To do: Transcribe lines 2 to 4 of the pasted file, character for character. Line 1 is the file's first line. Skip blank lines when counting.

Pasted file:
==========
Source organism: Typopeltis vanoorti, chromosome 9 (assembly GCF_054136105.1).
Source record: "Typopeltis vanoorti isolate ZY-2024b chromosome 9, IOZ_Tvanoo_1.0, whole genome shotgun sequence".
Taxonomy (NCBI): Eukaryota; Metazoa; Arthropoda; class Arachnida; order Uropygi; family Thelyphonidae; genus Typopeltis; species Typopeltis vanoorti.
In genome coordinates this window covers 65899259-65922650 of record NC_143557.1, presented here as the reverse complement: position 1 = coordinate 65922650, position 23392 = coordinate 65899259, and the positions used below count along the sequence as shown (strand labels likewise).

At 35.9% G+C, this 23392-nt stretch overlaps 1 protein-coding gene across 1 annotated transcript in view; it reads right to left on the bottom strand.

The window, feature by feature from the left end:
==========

Source record: "Typopeltis vanoorti isolate ZY-2024b chromosome 9, IOZ_Tvanoo_1.0, whole genome shotgun sequence".
Taxonomy (NCBI): Eukaryota; Metazoa; Arthropoda; class Arachnida; order Uropygi; family Thelyphonidae; genus Typopeltis; species Typopeltis vanoorti.
In genome coordinates this window covers 65899259-65922650 of record NC_143557.1, presented here as the reverse complement: position 1 = coordinate 65922650, position 23392 = coordinate 65899259, and the positions used below count along the sequence as shown (strand labels likewise).